It is to Tobias Matthay’s credit that though he gave overly verbose explanations over tone and touch in his writings– he steadfastly held on to his beliefs that tonal differentiations could be obtained on the piano apart from mere volume. He accepted the limitations of his understanding as the following quote makes clear: “As this part of the problem – the acoustical explanation of the effects we hear – still awaits final solution, we can here only rely on hypothesis and surmise, instead of upon fully ascertained facts…….Many facts may in the end be found to contribute to the ultimate explanation here still needed”.
James Ching also acknowledges in his “Piano Playing” that “The available scientific knowledge about any subject is rarely static. At best we can say that every new piece of scientific knowledge tends to bring us a little nearer to the complete truth about things. And it certainly seems unlikely that, in connection with the science of piano technique the last word has already been said by anyone”.
6. Now the final stage in the piano touch process has been reached. This
is the manner of release of the key from its depressed position after its due duration.
We may distinguish between the “prompt” and “aftersound” of piano tone, which are, respectively, the initial tone once the hammer strikers the string, and the continually diminishing tone after it has been made.
Gabriel Weinreich has investigated the variation in decay of coupled piano strings (Journal of the Acoustical Society of America, Dec. 1977, Vol. 62, No. 6). This refers to how the tone decays after the “prompt” (which is the initial tone when the hammer strikes the string) till the moment of key release (i.e. as long as the key is held down). He has demonstrated how, due to multiple (double and triple) stringing in all but the lowest few notes of the piano, the decay rate of the aftersound starts high and diminishes, and the conclusion reached that the initial decay rate is several times greater than the final decay rate – i.e., the tone diminishes rapidly once it has been sounded, and then lingers on longer without too much dissipation.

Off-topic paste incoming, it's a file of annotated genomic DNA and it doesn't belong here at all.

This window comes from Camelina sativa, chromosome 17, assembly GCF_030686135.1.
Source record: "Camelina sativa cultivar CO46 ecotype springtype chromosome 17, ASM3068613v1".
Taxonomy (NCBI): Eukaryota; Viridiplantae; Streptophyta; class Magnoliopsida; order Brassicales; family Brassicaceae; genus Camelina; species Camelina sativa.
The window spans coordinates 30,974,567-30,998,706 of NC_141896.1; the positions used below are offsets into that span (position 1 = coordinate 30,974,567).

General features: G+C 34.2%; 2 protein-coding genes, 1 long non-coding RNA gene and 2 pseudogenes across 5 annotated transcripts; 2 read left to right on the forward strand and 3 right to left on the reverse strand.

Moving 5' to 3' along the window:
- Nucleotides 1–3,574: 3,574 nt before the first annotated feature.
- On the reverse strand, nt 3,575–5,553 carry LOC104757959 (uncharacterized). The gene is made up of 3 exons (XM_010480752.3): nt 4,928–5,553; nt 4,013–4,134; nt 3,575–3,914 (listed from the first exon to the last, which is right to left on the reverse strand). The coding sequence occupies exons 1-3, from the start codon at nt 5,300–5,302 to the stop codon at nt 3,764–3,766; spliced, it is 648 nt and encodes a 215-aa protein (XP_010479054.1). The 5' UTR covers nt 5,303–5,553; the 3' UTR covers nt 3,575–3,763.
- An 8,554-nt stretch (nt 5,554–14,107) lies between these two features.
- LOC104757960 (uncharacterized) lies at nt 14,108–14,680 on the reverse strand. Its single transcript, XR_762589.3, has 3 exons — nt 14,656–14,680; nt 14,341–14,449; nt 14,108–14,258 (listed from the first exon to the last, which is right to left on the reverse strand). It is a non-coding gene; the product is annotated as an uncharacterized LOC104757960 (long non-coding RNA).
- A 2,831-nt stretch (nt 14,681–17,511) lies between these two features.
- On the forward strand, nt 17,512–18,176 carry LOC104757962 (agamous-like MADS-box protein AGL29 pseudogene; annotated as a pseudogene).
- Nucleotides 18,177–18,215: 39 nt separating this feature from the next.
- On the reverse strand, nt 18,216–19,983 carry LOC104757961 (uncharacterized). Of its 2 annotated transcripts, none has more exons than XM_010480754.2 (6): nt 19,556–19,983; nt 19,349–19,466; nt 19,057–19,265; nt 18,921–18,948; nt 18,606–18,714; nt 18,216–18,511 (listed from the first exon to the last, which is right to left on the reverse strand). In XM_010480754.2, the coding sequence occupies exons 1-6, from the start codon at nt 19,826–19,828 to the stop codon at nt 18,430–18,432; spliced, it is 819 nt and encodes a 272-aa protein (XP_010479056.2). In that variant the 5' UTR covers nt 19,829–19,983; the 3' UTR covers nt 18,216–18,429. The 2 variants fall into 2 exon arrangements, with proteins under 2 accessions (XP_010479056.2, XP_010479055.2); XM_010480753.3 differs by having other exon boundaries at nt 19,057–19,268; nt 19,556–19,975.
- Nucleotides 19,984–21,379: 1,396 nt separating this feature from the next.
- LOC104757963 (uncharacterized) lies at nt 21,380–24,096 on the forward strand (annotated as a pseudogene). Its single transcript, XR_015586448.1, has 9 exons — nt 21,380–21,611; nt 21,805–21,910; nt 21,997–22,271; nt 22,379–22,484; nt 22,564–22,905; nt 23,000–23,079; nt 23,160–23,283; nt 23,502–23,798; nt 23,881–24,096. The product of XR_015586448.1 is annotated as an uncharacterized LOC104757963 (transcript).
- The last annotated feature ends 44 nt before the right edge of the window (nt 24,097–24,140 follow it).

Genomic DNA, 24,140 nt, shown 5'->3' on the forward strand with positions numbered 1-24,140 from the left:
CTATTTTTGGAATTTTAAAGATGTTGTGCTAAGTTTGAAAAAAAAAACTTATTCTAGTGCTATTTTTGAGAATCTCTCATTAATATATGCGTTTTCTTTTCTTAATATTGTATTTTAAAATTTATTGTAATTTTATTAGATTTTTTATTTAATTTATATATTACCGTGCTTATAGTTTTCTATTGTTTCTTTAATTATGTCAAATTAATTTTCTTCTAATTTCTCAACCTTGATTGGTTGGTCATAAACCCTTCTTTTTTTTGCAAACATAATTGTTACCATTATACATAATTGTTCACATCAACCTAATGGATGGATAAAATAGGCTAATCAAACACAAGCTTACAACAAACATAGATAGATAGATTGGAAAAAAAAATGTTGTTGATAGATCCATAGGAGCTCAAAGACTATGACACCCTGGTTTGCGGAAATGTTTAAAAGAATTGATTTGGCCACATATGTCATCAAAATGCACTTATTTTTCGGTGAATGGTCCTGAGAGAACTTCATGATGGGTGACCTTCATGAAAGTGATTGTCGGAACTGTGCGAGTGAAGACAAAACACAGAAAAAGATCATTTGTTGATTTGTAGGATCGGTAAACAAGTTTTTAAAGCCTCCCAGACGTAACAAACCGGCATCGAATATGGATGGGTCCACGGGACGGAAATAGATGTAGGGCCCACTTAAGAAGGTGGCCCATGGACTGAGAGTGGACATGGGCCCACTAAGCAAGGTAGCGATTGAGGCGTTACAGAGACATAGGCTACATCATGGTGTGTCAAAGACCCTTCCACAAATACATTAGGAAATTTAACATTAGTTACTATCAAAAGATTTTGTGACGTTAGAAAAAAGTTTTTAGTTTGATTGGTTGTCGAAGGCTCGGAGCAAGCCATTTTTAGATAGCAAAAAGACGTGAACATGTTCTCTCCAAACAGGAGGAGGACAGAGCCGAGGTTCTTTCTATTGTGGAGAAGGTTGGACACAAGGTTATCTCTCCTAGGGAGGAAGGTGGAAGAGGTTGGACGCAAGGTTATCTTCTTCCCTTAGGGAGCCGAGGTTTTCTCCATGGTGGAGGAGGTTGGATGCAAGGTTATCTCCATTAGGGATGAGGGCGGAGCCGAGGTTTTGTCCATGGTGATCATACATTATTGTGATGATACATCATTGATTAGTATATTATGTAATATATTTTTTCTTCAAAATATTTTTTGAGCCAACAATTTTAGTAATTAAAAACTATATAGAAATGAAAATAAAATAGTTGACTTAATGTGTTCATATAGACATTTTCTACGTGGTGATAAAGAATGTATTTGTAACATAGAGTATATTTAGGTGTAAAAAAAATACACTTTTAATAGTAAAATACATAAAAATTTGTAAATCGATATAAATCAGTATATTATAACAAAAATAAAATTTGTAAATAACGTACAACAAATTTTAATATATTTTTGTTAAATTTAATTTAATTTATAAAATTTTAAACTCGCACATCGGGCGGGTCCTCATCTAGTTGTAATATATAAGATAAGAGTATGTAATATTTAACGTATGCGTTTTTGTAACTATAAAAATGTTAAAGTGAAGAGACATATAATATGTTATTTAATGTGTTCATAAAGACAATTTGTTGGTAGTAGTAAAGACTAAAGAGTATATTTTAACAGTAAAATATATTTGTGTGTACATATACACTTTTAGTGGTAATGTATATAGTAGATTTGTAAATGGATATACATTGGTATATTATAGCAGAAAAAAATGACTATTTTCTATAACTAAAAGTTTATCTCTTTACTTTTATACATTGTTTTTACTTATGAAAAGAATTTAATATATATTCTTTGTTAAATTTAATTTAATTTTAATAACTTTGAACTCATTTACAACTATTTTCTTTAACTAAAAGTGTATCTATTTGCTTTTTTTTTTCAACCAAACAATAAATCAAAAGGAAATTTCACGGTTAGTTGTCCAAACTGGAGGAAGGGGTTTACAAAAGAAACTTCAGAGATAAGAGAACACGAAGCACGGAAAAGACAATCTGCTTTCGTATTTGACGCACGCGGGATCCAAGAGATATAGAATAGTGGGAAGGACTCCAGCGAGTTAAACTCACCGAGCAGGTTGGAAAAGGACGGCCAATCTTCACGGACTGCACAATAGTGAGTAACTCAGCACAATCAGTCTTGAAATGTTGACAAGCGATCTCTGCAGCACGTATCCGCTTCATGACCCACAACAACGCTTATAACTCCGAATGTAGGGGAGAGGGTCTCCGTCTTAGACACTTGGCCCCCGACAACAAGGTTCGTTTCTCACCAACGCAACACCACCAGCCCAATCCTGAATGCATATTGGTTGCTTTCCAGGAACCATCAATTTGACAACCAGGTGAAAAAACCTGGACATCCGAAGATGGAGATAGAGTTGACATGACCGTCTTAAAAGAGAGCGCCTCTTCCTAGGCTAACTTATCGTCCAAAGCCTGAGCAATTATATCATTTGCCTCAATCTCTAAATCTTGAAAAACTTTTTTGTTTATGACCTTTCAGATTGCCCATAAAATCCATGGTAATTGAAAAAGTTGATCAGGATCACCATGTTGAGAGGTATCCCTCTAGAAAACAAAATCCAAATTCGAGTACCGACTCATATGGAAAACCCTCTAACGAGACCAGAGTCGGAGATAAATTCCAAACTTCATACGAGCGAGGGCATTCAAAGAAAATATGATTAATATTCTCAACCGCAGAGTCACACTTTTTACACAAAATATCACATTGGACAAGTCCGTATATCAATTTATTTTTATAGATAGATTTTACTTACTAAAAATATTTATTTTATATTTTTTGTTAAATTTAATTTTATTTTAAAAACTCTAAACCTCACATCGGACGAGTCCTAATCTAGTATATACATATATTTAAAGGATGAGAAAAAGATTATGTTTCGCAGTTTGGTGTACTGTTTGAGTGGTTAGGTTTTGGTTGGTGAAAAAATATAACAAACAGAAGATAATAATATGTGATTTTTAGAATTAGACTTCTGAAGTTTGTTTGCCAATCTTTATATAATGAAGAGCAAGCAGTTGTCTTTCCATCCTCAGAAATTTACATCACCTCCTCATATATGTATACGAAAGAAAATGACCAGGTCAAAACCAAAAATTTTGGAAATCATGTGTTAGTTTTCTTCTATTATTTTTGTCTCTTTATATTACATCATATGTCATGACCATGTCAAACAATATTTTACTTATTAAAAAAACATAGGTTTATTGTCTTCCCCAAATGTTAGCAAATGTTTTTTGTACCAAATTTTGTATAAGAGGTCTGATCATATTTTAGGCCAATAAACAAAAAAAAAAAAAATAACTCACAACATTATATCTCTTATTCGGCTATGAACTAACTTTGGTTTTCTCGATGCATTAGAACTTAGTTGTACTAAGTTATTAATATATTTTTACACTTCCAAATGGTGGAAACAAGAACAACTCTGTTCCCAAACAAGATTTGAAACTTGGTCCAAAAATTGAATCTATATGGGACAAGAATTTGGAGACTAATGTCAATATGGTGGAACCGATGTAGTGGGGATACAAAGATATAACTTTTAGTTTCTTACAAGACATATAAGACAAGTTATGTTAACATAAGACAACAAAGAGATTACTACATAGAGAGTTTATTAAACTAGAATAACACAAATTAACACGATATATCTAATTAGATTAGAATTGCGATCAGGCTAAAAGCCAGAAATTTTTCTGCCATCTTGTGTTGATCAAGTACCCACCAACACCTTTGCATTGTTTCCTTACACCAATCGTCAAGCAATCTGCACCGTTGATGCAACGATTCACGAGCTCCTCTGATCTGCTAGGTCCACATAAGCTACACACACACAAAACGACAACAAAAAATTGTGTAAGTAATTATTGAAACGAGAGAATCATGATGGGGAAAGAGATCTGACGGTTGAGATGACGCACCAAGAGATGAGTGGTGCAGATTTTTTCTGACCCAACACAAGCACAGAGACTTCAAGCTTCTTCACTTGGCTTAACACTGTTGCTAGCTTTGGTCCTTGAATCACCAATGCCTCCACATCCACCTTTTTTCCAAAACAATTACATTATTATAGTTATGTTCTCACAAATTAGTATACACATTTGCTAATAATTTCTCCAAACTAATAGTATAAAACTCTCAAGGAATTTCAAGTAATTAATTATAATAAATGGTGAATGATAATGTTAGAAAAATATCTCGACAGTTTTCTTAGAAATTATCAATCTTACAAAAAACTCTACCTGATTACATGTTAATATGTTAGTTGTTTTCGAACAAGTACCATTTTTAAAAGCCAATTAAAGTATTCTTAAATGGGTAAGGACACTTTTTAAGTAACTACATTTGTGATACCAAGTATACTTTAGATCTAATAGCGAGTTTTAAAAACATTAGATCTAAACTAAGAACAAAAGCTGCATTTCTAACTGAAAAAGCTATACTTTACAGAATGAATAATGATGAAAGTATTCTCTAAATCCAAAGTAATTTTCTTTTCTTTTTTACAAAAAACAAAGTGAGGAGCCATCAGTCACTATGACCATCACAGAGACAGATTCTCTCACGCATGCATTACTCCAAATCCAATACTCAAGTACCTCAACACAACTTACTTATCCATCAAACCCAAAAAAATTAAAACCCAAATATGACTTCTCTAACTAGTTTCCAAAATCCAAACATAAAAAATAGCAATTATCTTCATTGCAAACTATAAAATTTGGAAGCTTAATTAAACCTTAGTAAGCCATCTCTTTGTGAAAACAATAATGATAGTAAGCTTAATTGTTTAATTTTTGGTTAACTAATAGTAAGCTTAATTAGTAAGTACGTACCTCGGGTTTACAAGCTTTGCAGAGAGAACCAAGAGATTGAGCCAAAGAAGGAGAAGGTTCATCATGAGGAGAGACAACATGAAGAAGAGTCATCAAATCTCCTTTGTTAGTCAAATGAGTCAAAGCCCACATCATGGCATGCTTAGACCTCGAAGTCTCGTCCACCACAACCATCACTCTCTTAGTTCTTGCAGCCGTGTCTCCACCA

The most important factor left out by theorists, investigators and experimenters, is that the tone could be controlled from the point of the depressed key up to its ascent to the surface level, depending on whether the key is brought up abruptly, or in various degrees of graduality as it rises to the surface. This corresponds to whether the damper contacts the string abruptly or gradually till it is silenced.
There is vague reference about this in some books (including Ortmann’s), but the significance of the variable graduality of the release of key from its depressed position as it rises to its surface level has never been fully realised. The next major contribution to the subject of piano touch and tone after Ortmann is by Arnold Schultz. In his book “The Riddle of the Pianist’s Finger” he has commented that “I could not have written my book at all but for the fact that Ortmann had first written his”. He however states in his book that “a damper either stops the string or it doesn’t”, implicitly denying the possibility of gradations in the release of key, causing either an abrupt or gradual mode of damper contact with the string as it silences the tone. (The graduality of the damper contacting the string can be controlled even more than the key by the right, or Sustaining pedal being brought up gradually after being depressed).
In my articles published in the British acoustics journal “Acoustics Letters” of Feb. 2000 and “Piano Journal” of Spring 2000, I had put forward two means of studying the release rate of the keys:
1. Mechanically with a system which measured the key displacement as a function of time.
2. Acoustically by measuring the envelope of the vibration of the string.
(It would be interesting to note that I had remarked in the Readers’ Forum
of Piano Journal, Winter 2000 issue – following the publication of my article in the Spring 2000 issue – that “Matthay’s empirical formulae could have saved so much bother had he, instead of propounding “downward acceleration”, realised that it was in fact the exact opposite – “upward deceleration” – that was required”).
From all that has been presented in this article, it could be concluded that a comparative study of the release rate of the keys with a group of competent professional pianists will put all the pieces of the puzzle together, complete with fully corroborative experimental scientific evidence, thus bringing about a new rapprochement between the artistic and scientific points of view.